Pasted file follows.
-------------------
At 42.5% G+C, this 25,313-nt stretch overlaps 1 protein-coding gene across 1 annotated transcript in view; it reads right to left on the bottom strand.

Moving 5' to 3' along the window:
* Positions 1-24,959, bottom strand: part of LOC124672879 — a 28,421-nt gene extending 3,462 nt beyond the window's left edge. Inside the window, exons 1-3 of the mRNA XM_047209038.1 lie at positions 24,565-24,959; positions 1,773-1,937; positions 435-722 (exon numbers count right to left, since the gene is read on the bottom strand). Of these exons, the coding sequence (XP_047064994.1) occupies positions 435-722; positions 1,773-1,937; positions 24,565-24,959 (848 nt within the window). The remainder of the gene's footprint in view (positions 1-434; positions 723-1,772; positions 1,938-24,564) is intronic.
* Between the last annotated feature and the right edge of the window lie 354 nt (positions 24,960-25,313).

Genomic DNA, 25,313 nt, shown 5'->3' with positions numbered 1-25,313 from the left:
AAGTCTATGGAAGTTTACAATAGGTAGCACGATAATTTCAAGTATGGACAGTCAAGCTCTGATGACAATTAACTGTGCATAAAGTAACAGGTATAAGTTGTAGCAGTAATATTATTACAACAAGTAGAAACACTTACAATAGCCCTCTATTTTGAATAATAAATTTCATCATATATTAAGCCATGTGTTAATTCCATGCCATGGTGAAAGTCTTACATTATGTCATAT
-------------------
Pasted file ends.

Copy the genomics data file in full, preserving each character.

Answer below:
At 42.5% G+C, this 25,313-nt stretch overlaps 1 protein-coding gene across 1 annotated transcript in view; it reads right to left on the bottom strand.

Moving 5' to 3' along the window:
* Positions 1-24,959, bottom strand: part of LOC124672879 — a 28,421-nt gene extending 3,462 nt beyond the window's left edge. Inside the window, exons 1-3 of the mRNA XM_047209038.1 lie at positions 24,565-24,959; positions 1,773-1,937; positions 435-722 (exon numbers count right to left, since the gene is read on the bottom strand). Of these exons, the coding sequence (XP_047064994.1) occupies positions 435-722; positions 1,773-1,937; positions 24,565-24,959 (848 nt within the window). The remainder of the gene's footprint in view (positions 1-434; positions 723-1,772; positions 1,938-24,564) is intronic.
* Between the last annotated feature and the right edge of the window lie 354 nt (positions 24,960-25,313).

Genomic DNA, 25,313 nt, shown 5'->3' with positions numbered 1-25,313 from the left:
AAGTCTATGGAAGTTTACAATAGGTAGCACGATAATTTCAAGTATGGACAGTCAAGCTCTGATGACAATTAACTGTGCATAAAGTAACAGGTATAAGTTGTAGCAGTAATATTATTACAACAAGTAGAAACACTTACAATAGCCCTCTATTTTGAATAATAAATTTCATCATATATTAAGCCATGTGTTAATTCCATGCCATGGTGAAAGTCTTACATTATGTCATAT